During this time racism was very common in society, and the thought of Anti-Semitism was already strengthened in the views of many southerners. Yet, after this trial, that thought became divided after Frank lost his life to the lynching. Many were appalled after finding out the outbursts made towards Frank such as “Hang the Pervert Jew” (Slyomovics). These acts affected many of in country Jews. Many even went into a “state of denying their Judaism “(Jacobs) since the trial and lynching hit their communities throughout the country hard.

7.Georgia became Dark

For a while the people of Georgia represented a dark presence for the south due to their actions in the aftermath of the trial. It became apparent that the citizens of Georgia had changed, especially after their act of lynching. Where the people were described as they “were Marietta's leading citizens, and they acted premeditatedly and without passion” (Jacobs). What lead to an even darker path was the creation of racial groups such as the infamous Ku Klux Klan, as they “formed” after being inspired by the lynching of Leo Frank. This lead to life in the south becoming much more dangerous to other minorities. All due to misconception of the truth.

8.Reinvigoration of the KKK

A cross burning attended by some of Frank's murderers was held two weeks after Frank's lynching. The ceremony was considered the official revival of the KKK (Lebovic). Racist Klan sympathizers expanded the parameters of their hate, now including Jews, aiding the growth of the new Klan. The Klan's revival was supported by the anti-semitism portrayed in the media, including southern newspapers inciting Klan activities. People playing big roles in the community, such as US Senator Tom Watson, actively boosted propaganda in favor of the KKK. By adopting modern business practices, the Klan managed to increase their membership and profit. At its peak the Klan was able to claim around four million supporters.

9.Media Coverage

The Leo Frank case became one of the most publicized court cases of the early 20th century. The main source of information people were able to obtain at the time were their local newspapers. While there were sources that were completely against Frank, other sources (especially northern newspapers) questioned Frank's conviction (The Murder). Newspapers covered the case in an irresponsible manner, continuously attempting to one-up rival newspapers with dramatic and shocking stories that were not entirely true. Irresponsible coverage on the case fueled up hatred for Frank, which became one of the factors of his conviction.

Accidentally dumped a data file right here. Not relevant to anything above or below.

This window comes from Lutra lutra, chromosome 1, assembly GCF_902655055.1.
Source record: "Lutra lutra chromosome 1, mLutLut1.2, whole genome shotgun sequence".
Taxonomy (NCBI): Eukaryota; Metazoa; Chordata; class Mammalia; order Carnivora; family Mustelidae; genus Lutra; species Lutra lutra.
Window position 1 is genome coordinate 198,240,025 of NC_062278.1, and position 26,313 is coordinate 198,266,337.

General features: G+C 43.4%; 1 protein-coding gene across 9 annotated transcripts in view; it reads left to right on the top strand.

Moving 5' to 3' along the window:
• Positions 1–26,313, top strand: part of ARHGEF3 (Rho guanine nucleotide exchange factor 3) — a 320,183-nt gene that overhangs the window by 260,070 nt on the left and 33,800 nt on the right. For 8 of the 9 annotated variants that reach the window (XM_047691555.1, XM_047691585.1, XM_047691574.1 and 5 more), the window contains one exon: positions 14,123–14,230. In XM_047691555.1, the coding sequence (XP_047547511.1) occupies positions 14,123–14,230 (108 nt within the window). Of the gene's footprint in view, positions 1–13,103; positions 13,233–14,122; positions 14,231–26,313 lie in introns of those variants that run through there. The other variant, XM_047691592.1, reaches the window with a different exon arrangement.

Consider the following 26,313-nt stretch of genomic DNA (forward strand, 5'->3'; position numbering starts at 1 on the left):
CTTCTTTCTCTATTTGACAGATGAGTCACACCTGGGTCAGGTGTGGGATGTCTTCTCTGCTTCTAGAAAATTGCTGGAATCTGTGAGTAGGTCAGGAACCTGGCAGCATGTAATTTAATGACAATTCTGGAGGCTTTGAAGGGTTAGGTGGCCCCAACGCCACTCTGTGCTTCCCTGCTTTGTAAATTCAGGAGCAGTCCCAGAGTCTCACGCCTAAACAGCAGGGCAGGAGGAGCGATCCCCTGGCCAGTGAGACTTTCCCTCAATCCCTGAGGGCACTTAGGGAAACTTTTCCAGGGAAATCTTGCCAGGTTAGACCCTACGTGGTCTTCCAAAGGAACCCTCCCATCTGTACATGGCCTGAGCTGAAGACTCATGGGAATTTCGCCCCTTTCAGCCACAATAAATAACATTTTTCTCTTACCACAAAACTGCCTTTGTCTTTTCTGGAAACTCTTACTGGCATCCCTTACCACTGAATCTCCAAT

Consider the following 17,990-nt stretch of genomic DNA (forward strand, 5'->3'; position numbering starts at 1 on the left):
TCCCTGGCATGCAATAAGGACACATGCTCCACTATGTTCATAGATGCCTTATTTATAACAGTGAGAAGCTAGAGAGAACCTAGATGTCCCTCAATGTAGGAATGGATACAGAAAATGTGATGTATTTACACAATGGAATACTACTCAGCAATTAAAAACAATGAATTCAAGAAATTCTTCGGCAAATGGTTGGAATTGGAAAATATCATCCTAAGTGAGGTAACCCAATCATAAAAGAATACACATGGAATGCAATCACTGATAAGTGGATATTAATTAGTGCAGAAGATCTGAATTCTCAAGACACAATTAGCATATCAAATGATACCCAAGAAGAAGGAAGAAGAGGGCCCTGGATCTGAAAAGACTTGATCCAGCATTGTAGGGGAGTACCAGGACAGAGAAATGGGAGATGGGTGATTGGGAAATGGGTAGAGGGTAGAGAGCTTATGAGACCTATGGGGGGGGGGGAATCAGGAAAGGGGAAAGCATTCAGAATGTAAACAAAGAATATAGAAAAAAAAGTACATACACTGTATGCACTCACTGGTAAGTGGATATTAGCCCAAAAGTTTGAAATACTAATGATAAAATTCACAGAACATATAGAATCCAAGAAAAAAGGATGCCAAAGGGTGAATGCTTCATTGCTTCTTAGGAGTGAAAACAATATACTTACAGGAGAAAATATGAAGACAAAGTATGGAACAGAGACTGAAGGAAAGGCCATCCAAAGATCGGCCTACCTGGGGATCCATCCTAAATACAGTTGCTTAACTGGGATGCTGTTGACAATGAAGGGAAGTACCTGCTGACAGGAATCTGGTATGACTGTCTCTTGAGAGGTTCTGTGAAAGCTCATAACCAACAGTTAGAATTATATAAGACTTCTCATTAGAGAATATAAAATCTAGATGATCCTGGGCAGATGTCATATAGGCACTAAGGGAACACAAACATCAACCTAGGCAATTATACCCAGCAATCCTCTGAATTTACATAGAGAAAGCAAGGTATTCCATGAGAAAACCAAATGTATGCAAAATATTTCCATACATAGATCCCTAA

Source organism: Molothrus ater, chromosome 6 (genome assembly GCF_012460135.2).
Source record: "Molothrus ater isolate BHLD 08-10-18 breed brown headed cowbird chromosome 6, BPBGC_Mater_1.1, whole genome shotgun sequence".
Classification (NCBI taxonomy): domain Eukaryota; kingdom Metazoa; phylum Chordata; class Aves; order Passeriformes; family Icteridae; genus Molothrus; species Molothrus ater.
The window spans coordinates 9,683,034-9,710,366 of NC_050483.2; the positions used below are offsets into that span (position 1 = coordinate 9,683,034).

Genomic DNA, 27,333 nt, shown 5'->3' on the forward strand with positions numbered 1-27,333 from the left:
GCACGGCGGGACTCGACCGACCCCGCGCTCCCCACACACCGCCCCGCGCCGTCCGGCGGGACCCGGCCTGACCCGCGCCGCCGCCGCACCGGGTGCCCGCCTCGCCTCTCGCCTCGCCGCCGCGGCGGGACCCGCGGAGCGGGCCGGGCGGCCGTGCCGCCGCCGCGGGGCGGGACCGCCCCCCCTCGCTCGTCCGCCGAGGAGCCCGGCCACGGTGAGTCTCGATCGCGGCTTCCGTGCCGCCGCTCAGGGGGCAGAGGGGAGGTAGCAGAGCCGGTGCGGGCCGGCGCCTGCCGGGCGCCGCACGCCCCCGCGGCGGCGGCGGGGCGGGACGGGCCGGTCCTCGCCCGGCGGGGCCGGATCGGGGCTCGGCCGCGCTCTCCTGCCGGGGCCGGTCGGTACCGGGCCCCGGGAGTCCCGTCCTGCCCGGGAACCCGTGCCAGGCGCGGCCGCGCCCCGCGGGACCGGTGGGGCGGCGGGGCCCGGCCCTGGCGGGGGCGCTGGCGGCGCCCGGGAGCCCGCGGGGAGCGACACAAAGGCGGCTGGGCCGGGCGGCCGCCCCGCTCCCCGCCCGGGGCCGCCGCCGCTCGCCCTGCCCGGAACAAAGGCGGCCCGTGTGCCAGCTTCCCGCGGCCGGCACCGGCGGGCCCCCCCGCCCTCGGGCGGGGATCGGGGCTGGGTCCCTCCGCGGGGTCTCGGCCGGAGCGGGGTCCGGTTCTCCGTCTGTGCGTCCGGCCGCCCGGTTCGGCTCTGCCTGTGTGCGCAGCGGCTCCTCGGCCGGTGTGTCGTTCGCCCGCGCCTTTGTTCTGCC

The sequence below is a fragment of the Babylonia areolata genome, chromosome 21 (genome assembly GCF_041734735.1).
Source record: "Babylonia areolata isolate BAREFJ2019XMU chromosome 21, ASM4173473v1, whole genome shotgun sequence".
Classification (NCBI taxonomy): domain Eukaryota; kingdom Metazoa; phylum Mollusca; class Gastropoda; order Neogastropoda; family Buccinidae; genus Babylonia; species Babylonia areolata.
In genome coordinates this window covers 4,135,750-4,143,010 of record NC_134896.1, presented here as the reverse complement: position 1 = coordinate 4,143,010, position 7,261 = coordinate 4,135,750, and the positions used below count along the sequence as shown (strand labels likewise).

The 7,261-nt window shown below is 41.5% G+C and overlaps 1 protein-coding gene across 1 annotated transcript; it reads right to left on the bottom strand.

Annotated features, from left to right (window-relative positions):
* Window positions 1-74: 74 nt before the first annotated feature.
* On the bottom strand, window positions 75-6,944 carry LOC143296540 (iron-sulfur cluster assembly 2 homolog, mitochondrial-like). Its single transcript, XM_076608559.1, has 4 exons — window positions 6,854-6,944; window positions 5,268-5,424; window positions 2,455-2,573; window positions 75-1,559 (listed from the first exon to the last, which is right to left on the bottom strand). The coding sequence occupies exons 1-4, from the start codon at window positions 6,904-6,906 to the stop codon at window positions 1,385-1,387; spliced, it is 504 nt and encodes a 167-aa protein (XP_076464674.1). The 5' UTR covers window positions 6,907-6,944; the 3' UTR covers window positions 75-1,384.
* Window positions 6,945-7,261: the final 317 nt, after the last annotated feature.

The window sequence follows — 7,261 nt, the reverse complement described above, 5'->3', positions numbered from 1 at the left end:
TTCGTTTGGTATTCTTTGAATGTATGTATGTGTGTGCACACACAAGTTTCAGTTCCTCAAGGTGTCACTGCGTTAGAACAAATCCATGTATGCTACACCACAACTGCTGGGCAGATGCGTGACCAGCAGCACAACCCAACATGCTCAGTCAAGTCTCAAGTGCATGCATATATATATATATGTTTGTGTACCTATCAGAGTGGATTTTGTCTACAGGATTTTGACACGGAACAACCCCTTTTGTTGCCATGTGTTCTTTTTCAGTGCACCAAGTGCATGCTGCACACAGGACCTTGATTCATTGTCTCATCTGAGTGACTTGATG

10. Intimidation

The lynching of Leo Frank drove half of the jewish community out of Georgia. Southerners resented northern businessmen and feared Jews feared for their safety. Not only did they live in fear, some went as far as to questioning and rejecting their religion. Some managed to hide their religion by decreasing the amount of commitment to their religion and assimilating.

Works Cited

Jacobs, Peter. “The lynching of a Jewish man in Georgia 100 years ago changed

America forever.” Business Insider, Business Insider, 18 Aug. 2015,

a-forever-2015-8. Accessed 27 Apr. 2017.

“Little Secrets The murder of Mary Phagan and the death of Leo Frank.” About North

Georgia, Accessed 27 Apr. 2017.

Slyomovics, Nettanel. “Lynched at midnight: How anti-Semitism doomed Leo Frank,even if the facts didn't.”, 17 Aug. 2015, Accessed 27 Apr. 2017.

Alphin, Elaine. Unspeakable Crime: the Prosecution and Persecution of Leo Frank. Lerner Publishing Group, 2014.

Burns, Rebecca. “Why the Leo Frank Lynching Resonates a Century Later.”, 5 Aug. 2015, Accessed 27 Apr. 2017.

“Leo Frank Case.” New Georgia Encyclopedia, Accessed 27 Apr. 2017.

“Remembering Leo Frank.” Anti-Defamation League, Accessed 27 Apr. 2017.

Lebovic, Matt. "The ADL and KKK, born of the same murder, 100 years ago." The Times of Israel. 27 May 2013. Web. 27 Apr. 2017."

"The Murder of Mary Phagan: Lynching Leo Frank." The Unredacted, 03 Nov. 2016. Web. 27 Apr. 2017.